Skip to main content
eScholarship
Open Access Publications from the University of California

Diverse Microorganisms in Sediment and Groundwater Are Implicated in Extracellular Redox Processes Based on Genomic Analysis of Bioanode Communities.

  • Author(s): Arbour, Tyler J
  • Gilbert, Benjamin
  • Banfield, Jillian F
  • et al.
Abstract

Extracellular electron transfer (EET) between microbes and iron minerals, and syntrophically between species, is a widespread process affecting biogeochemical cycles and microbial ecology. The distribution of this capacity among microbial taxa, and the thermodynamic controls on EET in complex microbial communities, are not fully known. Microbial electrochemical cells (MXCs), in which electrodes serve as the electron acceptor or donor, provide a powerful approach to enrich for organisms capable of EET and to study their metabolism. We used MXCs coupled with genome-resolved metagenomics to investigate the capacity for EET in microorganisms present in a well-studied aquifer near Rifle, CO. Electroactive biofilms were established and maintained for almost 4 years on anodes poised mostly at -0.2 to -0.25 V vs. SHE, a range that mimics the redox potential of iron-oxide minerals, using acetate as the sole carbon source. Here we report the metagenomic characterization of anode-biofilm and planktonic microbial communities from samples collected at timepoints across the study period. From two biofilm and 26 planktonic samples we reconstructed draft-quality and near-complete genomes for 84 bacteria and 2 archaea that represent the majority of organisms present. A novel Geobacter sp. with at least 72 putative multiheme c-type cytochromes (MHCs) was the dominant electrode-attached organism. However, a diverse range of other electrode-associated organisms also harbored putative MHCs with at least 10 heme-binding motifs, as well as porin-cytochrome complexes and e-pili, including Actinobacteria, Ignavibacteria, Chloroflexi, Acidobacteria, Firmicutes, Beta- and Gammaproteobacteria. Our results identify a small subset of the thousands of organisms previously detected in the Rifle aquifer that may have the potential to mediate mineral redox transformations.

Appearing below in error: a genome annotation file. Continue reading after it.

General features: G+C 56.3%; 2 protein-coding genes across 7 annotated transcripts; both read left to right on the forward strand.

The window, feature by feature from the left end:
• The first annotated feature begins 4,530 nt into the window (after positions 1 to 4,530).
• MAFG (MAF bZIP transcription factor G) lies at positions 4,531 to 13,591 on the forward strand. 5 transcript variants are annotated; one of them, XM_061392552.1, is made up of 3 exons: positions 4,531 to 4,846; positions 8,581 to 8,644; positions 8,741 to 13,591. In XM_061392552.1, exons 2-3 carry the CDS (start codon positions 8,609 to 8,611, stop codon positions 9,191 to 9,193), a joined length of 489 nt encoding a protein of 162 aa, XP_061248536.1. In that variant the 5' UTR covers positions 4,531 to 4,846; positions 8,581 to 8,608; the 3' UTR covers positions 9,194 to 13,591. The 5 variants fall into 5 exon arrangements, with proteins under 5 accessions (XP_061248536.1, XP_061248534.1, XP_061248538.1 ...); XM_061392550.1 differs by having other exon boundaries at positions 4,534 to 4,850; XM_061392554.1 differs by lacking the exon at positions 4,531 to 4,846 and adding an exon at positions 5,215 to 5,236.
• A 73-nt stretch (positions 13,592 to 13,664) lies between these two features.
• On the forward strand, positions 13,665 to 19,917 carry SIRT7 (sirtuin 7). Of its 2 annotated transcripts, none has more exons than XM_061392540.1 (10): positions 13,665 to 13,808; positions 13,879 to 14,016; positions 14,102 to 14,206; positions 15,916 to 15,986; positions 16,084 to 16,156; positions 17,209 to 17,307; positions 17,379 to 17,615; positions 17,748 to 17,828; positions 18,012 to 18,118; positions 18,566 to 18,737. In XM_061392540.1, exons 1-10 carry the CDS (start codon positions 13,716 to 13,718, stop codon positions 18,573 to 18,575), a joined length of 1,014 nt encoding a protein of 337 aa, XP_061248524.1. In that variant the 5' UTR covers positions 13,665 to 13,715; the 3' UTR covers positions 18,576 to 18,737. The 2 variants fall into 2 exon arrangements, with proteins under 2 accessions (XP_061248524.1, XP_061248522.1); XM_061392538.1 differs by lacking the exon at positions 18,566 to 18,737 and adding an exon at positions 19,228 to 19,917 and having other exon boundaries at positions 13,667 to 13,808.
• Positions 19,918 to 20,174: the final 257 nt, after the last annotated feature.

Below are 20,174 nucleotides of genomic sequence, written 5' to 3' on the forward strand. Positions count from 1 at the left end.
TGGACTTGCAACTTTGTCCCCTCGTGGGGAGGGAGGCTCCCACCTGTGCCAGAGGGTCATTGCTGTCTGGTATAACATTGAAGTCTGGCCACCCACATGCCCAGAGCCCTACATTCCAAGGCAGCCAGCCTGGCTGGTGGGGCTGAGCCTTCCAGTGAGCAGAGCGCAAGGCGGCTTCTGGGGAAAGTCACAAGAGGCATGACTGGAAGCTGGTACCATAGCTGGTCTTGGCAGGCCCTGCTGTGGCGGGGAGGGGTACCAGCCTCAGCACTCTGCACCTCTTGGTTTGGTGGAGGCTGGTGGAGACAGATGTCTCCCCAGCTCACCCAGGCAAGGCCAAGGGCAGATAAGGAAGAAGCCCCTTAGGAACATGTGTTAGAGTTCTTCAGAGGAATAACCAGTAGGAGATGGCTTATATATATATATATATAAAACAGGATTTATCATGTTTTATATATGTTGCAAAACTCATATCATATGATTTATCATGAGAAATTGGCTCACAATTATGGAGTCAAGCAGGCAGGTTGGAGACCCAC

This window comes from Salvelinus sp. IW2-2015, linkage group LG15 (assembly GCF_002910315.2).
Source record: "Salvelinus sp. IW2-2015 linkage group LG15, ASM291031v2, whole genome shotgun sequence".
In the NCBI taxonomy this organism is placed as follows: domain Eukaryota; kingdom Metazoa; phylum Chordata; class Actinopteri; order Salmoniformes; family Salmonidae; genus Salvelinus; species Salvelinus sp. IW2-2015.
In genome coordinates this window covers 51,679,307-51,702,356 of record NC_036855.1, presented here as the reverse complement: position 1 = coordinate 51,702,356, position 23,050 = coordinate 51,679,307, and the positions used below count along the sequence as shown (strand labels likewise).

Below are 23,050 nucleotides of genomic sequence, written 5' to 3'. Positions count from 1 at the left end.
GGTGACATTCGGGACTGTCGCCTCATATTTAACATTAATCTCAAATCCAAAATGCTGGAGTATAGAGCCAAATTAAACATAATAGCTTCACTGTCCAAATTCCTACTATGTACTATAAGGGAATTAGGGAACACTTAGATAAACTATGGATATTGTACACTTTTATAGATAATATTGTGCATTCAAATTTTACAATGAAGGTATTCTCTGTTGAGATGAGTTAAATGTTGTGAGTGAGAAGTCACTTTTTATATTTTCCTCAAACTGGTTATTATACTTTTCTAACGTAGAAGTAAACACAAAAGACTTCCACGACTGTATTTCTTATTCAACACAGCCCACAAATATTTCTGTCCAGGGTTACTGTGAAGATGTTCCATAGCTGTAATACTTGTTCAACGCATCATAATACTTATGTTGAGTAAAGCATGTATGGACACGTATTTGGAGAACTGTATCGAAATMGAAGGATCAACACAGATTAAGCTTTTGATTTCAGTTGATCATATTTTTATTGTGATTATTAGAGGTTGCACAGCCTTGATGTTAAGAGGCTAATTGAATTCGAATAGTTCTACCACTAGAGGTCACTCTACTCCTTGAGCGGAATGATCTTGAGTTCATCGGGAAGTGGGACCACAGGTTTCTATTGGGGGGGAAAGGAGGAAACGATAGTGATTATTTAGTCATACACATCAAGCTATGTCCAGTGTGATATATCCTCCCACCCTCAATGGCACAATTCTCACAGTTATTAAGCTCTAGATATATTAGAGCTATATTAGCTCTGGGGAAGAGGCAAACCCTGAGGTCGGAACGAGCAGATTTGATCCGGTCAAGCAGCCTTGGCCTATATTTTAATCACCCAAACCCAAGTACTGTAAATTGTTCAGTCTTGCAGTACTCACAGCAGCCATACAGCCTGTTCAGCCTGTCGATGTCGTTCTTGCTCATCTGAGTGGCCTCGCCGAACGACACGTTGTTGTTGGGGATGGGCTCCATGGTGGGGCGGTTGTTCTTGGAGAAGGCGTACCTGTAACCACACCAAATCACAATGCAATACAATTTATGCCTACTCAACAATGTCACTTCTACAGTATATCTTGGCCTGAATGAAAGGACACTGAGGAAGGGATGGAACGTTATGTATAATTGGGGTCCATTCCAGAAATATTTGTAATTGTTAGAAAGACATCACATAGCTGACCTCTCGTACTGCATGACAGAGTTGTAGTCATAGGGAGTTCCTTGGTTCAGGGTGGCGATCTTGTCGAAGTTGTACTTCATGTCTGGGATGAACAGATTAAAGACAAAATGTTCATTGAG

Main Content
Current View